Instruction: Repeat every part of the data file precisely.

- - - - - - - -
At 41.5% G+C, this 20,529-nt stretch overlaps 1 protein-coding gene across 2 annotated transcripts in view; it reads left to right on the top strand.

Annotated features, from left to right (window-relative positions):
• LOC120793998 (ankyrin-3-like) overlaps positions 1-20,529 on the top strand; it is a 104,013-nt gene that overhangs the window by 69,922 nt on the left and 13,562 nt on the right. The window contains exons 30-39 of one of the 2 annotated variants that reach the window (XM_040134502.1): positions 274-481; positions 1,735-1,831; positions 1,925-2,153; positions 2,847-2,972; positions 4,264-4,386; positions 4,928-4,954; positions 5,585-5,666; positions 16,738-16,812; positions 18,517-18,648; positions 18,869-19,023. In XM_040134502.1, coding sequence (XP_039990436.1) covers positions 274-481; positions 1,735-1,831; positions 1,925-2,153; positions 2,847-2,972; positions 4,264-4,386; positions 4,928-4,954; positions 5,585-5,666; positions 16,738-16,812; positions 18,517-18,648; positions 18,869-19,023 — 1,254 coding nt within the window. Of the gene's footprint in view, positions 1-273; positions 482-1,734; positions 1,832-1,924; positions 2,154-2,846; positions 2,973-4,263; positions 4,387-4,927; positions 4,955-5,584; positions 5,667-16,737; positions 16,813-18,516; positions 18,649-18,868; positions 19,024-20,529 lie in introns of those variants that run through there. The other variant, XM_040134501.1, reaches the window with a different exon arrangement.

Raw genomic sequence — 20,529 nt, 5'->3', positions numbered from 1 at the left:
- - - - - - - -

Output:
At 41.5% G+C, this 20,529-nt stretch overlaps 1 protein-coding gene across 2 annotated transcripts in view; it reads left to right on the top strand.

Annotated features, from left to right (window-relative positions):
• LOC120793998 (ankyrin-3-like) overlaps positions 1-20,529 on the top strand; it is a 104,013-nt gene that overhangs the window by 69,922 nt on the left and 13,562 nt on the right. The window contains exons 30-39 of one of the 2 annotated variants that reach the window (XM_040134502.1): positions 274-481; positions 1,735-1,831; positions 1,925-2,153; positions 2,847-2,972; positions 4,264-4,386; positions 4,928-4,954; positions 5,585-5,666; positions 16,738-16,812; positions 18,517-18,648; positions 18,869-19,023. In XM_040134502.1, coding sequence (XP_039990436.1) covers positions 274-481; positions 1,735-1,831; positions 1,925-2,153; positions 2,847-2,972; positions 4,264-4,386; positions 4,928-4,954; positions 5,585-5,666; positions 16,738-16,812; positions 18,517-18,648; positions 18,869-19,023 — 1,254 coding nt within the window. Of the gene's footprint in view, positions 1-273; positions 482-1,734; positions 1,832-1,924; positions 2,154-2,846; positions 2,973-4,263; positions 4,387-4,927; positions 4,955-5,584; positions 5,667-16,737; positions 16,813-18,516; positions 18,649-18,868; positions 19,024-20,529 lie in introns of those variants that run through there. The other variant, XM_040134501.1, reaches the window with a different exon arrangement.

Raw genomic sequence — 20,529 nt, 5'->3', positions numbered from 1 at the left: